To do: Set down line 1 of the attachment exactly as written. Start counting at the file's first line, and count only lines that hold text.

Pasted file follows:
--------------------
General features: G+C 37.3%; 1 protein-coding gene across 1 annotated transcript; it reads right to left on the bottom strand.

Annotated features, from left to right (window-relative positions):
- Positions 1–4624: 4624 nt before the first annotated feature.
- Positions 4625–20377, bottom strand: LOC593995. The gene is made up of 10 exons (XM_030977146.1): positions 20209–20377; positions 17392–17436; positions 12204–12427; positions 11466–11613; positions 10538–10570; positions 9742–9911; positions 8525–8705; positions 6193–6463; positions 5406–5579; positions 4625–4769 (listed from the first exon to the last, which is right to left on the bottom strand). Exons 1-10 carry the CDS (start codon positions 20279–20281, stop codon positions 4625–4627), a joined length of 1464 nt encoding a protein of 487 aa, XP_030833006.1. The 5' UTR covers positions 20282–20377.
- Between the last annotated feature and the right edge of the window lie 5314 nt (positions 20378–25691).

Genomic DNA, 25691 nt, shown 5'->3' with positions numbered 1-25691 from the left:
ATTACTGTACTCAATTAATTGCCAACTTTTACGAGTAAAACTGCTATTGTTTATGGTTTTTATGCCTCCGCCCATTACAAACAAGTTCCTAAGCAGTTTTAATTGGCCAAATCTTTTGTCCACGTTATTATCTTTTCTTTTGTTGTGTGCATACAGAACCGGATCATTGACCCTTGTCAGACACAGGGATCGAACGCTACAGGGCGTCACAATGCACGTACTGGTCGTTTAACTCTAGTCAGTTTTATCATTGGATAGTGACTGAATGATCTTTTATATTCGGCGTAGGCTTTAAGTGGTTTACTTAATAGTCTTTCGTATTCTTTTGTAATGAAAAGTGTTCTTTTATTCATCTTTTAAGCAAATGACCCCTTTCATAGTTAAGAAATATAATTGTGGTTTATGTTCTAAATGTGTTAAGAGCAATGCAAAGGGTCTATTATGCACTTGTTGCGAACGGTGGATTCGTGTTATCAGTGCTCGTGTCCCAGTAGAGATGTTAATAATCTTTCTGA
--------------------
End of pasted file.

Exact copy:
General features: G+C 37.3%; 1 protein-coding gene across 1 annotated transcript; it reads right to left on the bottom strand.